grantor has the title. Ib. 4. The auctioneer is the agent for both parties, and the sale must be con
ducted in the utmost good faith. The bidder, as a general rule, has the right to
ly on the printed conditions or verbal representations of the auctioneer; and, if they are not substantially true, it is a fraud upon
the purchaser, and he is not bound by his bid. Ib. 6. Where a patent for land recites assignments by persons competent to
convey, there is no presumptive notice, to one who derives title under such patent, of latent defects in the assignments. Bell and wife o.
Duncan et al. 192. 6. The defense of bona fide purchaser is available to one deriving title under
such patent. Ib. 7. It is otherwise, if the patent recites assignments by persons not compe
tent to convey title. Ib. 8. Where a commission merchant, from time to time, sends an account of
sales to his principal, who makes no objection to the sales, and draws for the balance of the account rendered, it.is a ratification of the sales, and the principal can not recover for any alleged violation of his instructions, as to the terms of sale. Woodward v. Suydam & Blyden
burg, 360. 9. Where lands, lying under judgment liens, have been sold to purchasers,
they must go to satisfy the judgment, in the inverse order of the dates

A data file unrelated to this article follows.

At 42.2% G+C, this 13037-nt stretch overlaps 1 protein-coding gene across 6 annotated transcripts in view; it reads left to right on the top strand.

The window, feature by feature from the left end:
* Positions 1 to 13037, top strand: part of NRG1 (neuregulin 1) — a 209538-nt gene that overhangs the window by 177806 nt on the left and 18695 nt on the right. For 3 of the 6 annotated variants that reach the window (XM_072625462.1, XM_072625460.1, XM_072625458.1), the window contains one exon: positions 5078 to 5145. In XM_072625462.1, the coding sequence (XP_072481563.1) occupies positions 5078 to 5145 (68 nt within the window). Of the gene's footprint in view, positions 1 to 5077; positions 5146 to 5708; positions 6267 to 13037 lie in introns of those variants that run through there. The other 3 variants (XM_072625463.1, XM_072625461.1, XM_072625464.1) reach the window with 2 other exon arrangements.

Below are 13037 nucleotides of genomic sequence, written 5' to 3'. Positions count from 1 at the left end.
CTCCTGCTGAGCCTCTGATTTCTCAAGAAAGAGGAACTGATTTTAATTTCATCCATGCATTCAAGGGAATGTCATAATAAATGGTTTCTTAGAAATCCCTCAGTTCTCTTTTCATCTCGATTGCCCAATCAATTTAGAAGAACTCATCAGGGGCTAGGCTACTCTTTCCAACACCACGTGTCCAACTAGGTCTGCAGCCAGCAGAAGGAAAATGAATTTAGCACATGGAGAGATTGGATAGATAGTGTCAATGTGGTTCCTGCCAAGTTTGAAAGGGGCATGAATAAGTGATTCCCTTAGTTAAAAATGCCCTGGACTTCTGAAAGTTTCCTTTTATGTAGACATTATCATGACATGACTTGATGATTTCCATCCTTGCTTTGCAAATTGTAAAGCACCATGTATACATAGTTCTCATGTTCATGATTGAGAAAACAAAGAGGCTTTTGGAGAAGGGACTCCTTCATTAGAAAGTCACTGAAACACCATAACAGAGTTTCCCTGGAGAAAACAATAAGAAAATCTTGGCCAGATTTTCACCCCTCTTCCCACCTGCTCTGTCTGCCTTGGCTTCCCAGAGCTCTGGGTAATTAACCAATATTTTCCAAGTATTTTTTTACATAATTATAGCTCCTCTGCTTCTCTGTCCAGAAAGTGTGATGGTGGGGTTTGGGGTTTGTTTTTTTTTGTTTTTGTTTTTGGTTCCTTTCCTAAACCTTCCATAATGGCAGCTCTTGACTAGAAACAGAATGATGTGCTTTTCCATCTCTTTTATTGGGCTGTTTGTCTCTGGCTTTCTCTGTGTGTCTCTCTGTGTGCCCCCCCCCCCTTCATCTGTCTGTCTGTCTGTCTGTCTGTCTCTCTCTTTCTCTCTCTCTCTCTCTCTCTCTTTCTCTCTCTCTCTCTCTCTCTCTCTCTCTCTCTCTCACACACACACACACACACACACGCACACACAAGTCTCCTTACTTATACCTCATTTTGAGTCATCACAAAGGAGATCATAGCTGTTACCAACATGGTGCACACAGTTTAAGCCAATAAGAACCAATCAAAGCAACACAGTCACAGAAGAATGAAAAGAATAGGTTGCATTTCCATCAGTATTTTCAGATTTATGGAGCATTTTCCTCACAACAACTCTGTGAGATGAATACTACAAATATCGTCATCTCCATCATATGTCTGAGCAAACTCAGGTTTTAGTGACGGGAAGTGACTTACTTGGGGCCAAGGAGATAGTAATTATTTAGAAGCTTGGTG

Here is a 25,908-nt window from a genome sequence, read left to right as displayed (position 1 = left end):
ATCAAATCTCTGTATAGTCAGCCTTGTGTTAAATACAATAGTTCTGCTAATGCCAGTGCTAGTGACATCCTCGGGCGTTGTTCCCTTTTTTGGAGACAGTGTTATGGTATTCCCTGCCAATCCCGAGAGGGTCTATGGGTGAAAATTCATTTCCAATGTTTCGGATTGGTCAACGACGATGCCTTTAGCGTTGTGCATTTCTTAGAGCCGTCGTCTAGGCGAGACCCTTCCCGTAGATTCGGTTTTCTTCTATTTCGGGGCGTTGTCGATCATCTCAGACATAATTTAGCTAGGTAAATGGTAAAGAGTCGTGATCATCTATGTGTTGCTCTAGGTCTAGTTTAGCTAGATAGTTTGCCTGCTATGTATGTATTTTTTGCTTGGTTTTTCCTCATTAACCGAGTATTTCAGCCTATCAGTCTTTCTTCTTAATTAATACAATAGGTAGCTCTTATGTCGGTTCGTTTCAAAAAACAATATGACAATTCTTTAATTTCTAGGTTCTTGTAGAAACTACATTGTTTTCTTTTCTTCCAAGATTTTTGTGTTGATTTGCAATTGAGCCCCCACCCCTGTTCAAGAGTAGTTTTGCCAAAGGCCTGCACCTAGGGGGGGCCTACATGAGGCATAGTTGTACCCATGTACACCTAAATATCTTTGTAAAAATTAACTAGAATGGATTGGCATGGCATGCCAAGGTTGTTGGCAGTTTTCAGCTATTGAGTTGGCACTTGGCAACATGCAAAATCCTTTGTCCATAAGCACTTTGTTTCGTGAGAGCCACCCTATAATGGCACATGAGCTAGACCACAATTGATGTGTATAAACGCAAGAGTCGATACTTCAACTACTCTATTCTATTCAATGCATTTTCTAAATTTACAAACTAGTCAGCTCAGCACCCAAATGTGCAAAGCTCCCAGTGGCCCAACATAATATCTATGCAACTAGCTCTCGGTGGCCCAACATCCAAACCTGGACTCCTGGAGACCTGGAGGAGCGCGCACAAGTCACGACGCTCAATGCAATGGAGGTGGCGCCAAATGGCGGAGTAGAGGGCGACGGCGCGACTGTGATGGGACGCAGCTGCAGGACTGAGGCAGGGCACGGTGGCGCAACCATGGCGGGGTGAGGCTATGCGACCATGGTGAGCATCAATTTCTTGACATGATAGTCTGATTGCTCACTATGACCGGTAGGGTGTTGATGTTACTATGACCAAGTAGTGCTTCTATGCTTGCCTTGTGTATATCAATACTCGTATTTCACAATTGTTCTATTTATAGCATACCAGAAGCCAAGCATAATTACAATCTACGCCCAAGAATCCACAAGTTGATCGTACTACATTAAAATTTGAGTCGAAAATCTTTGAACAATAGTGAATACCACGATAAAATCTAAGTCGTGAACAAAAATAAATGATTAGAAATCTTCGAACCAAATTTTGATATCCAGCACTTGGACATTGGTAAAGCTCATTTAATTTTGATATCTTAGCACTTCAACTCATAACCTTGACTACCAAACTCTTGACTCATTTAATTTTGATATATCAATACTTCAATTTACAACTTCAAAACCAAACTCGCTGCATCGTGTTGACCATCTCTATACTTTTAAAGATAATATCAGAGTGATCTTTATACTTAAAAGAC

of purchase. Bank of Lake Erie v. Western Reserve Bank, 444. 10. Where joint debtors sell lands, subject to a judgment lien, they confer
an equity upon the purchaser to exempt what he purchases from the burden, until all the other lands, subject to the lien, whether held
jointly or severally, shall be exhausted. Ib. 11. Subsequent purchasers acquire the same equity, but subordinate to that
of elder purchasers. Ib. 12. Where a parol contract, for the purchase or sale of lands, is admitted by
a defendunt in his answer, without relying on the statute of frauds, per
formance will be decreed. Woods v. Dille et al. 455. 13. What protection will be extended to a bona fide purchaser, without
notice, is a question that does not arise, where neither party has the
legal title. Ib. 14. In sales of personal property, there is an implied warranty, that the
vendor has title to the property, and the law raises the same implication against the vendor of paient rights. Darst v. Brockway et al. 462.
and must depend upon the circumstances of each particular case. Bank
of Cleveland v. Ward et al. 128.
only upon clear and satisfactory proof, that fair and impartial justice,
menced. Ib. VERDICT
See JURY, 2, 3, 4.
ful voto, without proof of express malice; but it is only in case of in-
Jeffries v. Ankeny and others, 372.
is a lawful voter. Ib. 4. Where the court instructed the jury that a man, who has any negro
blood whatever, was not a lawful voter, it is error. Thacker v. Hawk,
voters of the city, at the time and place of holding their annual election
ceptance, there taken, was void. Foote o. Cincinnati, 408. WARRANT OF ATTORNEY
See ATTORNEY, 6. WARRANTY
See COVENANT, 1; ESTOPPEL, 1, 2, 3; CONTRACT, 5, 6. WATER-COURSE
See BOUNDARY, 1. WATER-CRAFT
See Boats, 1, 2. WAY
See ROADS AND HIGHWAYS. WIDOW
See DOWER. WILLS1. The probate of a will, taken within the county at another place than the
county seat, by the associate judges, is competent evidence to establish
the will. Lessee of Le Grange o. Ward et al. 257.
will, unless it make an entire disposition of the estate; but, to any por-